Seeing Krsna do this totally changed my view towards my service in Vancouver. It
helped me accept and surrender to my role as the Vancouver temple president. As soon as
I accepted that I was meant to serve there I became peaceful, happy and enthusiastic.
Krsna had a plan for Vancouver, and although I had few material qualifications for the
job, He obviously wanted me to be part of that plan.
Building Up The Vancouver Temple
I was now ready to dedicate myself to pushing on the movement in Vancouver. Every
night before I took rest I prayed to Krsna to send new devotees. Within the next year
almost twenty wonderful new devotees joined. Besides that, the original three Vancouver
devotees all ended up moving to other temples (I swear I didn’t pray for that although I I
was ecstatic when they left).
I believe that whatever success I had in Vancouver was due to my enthusiasm, not any
personal qualification. Just by remaining as the temple president and being enthusiastic
and sincere, things will expanded. As it is said, 80% of success is just showing up. As
temple president I may have gotten credit for the expansion of the Vancouver temple, but
I know that I wasn’t doing it. I could see Krsna pulling the strings again and again. If He
didn’t, things would have fallen apart. There is much to be said about remaining
enthusiastic and just sticking it out. Prabhupada once said in a lecture in Los Angeles that
this movement will spread with us or without us, but if we stay we will get the credit.
The Bliss of Traveling Sankirtana
Once I went on traveling sankirtana and was feeling especially blissful and enlivened in
my spiritual life. When I returned and resumed my duties managing the temple, I found it
much more difficult to be Krsna conscious doing that service. So I wrote Prabhupada and
said that when I manage I am so busy I hardly ever think of Krsna, but when I am on the
road things are more simple and thus it is easier for me to be Krsna conscious. So is it
better to do less and think of Krsna more or do more and think of Krsna less? Sounds like
a dumb question but I was dead serious. Prabhupada wrote me saying that the whole
point of everything is to become absorbed in thoughts of Krsna. He said I should think
that I am unqualified to be the temple president and thus I should totally depend on Krsna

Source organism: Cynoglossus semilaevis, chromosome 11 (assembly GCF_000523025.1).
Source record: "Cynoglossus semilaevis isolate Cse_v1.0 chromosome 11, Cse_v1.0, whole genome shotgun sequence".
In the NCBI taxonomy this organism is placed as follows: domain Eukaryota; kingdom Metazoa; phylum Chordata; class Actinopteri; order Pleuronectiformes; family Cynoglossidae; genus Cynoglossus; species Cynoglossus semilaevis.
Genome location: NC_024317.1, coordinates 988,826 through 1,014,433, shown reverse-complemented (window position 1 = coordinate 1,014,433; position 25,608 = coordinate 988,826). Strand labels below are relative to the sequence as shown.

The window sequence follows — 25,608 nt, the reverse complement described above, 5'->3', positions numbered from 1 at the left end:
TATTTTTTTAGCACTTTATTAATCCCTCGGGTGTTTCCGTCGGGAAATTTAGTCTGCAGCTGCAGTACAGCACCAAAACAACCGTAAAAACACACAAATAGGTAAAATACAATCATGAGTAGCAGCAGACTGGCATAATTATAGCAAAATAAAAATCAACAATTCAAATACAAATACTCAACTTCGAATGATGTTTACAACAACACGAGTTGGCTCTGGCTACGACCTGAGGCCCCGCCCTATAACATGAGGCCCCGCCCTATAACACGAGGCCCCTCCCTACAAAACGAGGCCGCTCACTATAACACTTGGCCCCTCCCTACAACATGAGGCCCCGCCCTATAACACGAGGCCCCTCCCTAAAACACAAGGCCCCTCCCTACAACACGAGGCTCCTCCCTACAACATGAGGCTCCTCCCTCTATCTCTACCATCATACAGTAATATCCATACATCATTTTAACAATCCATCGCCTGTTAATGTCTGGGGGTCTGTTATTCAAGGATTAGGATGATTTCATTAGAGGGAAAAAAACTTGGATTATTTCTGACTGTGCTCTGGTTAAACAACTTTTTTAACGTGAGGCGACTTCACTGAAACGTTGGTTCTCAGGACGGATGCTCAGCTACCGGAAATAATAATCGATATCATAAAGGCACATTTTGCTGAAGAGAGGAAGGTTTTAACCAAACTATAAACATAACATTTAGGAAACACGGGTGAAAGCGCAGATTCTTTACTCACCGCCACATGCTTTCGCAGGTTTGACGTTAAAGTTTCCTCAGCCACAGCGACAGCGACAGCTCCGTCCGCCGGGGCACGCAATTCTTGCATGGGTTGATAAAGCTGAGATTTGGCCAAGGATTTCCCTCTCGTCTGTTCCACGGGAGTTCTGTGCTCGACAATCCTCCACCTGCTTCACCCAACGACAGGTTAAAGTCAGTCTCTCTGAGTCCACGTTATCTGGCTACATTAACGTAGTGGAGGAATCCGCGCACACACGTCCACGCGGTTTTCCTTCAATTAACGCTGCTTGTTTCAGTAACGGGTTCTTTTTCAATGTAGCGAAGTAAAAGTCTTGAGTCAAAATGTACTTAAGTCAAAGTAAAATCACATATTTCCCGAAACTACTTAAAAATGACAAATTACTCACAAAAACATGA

to help me. I should think that if Krsna doesn’t help me the temple will fall apart and
everyone will leave. Thus in that dependency I will always think of Krsna.
Actually it was not difficult to depend on Krsna in that situation. I was so inexperienced
that everything was a challenge. Thus I always had to depend on Krsna for guidance. As I
became more experienced and thus more “qualified” and “intelligent”, I would tend to
depend less on Krsna and more on my so called qualifications. This was tantamount to
telling Krsna that I don’t need you, I can do it myself. Whatever I lack Krsna provides
when I acknowledge that lack and thus acknowledge my dependence on Him. When I
don’t do this I can almost hear Krsna saying, “OK do it yourself if you want. I’ll stay out
of the picture if you don’t want My help.” And then everything becomes a struggle.
I was hoping Prabhupada would acknowledge my realization that traveling and preaching
was an ideal way to become Krsna conscious, at least for me. Srila Prabhupada didn’t go
there. He always taught there are no material obstacles to becoming Krsna conscious. If
he would have acknowledged that I can’t become Krsna conscious as a temple president,
he would have disempowered me. I would have then searched after ideal situations and blamed my spiritual shortcomings on the circumstances.
The Unofficial Bhakta Program
I wanted to relate one story of how a group of people became devotees as this will
illustrate how Krsna was helping me. A devotee from Montreal temple came to
Vancouver and moved in with us. After a while he became restless and left the temple.
He went to live with some friends who lived on Vancouver Island. They were getting into
Krsna consciousness and he was helping them make their home a temple and training
them in devotional service. One day he called and told me what was going on and begged
me to visit him and his friends. I agreed, closed the Vancouver temple for a few days and
took all the devotees with me on the ferry to Vancouver Island.
When we arrived we met three hippie families and several men, all living together in one
house and practicing Krsna consciousness in their own unorthodox way. While we were
there we established a regular temple schedule in their home that included arotis,
offerings, classes, and yes, temple cleaning (we cleaned the whole hippie house). Then on
Saturday, as we would do in every temple, we went out on harinama sankirtana. This
was to be the first harinam party ever in the city of Victoria, and it proved to be exciting.